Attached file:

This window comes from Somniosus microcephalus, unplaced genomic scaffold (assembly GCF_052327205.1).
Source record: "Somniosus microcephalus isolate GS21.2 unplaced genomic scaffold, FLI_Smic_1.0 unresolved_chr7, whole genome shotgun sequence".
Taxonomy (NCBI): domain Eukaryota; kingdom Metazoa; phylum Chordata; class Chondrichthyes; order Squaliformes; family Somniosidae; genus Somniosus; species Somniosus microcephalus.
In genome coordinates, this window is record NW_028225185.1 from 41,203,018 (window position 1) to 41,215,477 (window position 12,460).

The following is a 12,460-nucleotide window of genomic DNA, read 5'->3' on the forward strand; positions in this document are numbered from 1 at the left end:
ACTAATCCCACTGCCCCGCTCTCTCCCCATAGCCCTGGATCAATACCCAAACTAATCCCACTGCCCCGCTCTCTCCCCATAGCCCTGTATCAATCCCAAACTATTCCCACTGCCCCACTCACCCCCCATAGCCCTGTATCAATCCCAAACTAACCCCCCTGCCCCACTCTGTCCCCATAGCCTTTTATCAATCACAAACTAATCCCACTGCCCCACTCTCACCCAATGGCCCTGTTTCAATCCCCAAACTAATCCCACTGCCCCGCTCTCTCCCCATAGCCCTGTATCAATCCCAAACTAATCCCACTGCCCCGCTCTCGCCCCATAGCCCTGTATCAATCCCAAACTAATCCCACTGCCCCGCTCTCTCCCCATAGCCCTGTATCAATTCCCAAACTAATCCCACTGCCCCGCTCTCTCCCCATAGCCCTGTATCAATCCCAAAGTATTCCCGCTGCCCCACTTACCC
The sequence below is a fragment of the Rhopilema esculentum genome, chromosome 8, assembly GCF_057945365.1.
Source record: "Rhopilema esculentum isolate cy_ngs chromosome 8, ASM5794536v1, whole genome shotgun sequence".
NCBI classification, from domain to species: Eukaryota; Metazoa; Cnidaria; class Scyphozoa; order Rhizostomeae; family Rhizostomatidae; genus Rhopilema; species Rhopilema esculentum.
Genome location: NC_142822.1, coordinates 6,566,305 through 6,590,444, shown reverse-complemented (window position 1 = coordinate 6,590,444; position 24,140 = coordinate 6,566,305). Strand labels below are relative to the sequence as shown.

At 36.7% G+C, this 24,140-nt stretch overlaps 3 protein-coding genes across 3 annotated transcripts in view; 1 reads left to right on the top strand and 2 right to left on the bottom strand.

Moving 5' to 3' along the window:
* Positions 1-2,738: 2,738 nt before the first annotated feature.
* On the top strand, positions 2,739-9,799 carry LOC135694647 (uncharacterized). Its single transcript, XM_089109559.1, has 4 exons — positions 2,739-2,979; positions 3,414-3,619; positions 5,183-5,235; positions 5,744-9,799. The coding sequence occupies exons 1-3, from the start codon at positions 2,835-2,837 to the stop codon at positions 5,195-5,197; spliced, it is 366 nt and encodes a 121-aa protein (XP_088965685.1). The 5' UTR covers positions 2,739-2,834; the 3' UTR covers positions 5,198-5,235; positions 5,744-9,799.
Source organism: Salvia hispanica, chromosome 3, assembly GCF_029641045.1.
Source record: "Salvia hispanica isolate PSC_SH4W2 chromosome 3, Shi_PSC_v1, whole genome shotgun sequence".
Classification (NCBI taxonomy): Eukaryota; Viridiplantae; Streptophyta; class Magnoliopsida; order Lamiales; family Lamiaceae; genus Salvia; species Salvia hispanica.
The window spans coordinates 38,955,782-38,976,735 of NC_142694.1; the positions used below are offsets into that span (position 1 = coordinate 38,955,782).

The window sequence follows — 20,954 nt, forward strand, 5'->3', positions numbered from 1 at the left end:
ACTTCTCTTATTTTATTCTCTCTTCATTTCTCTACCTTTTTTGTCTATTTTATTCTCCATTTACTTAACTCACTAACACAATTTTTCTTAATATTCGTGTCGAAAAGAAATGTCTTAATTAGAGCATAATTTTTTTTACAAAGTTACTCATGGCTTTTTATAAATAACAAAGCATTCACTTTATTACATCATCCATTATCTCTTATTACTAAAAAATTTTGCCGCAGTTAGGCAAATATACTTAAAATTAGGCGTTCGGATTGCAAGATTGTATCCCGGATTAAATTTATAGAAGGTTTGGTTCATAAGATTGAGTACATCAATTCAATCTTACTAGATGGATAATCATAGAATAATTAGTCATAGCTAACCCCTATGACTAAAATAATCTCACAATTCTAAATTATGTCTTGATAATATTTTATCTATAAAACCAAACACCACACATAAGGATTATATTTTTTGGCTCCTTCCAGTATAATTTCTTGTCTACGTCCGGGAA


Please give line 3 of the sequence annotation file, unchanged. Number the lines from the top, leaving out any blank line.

Taxonomy (NCBI): domain Eukaryota; kingdom Metazoa; phylum Chordata; class Chondrichthyes; order Squaliformes; family Somniosidae; genus Somniosus; species Somniosus microcephalus.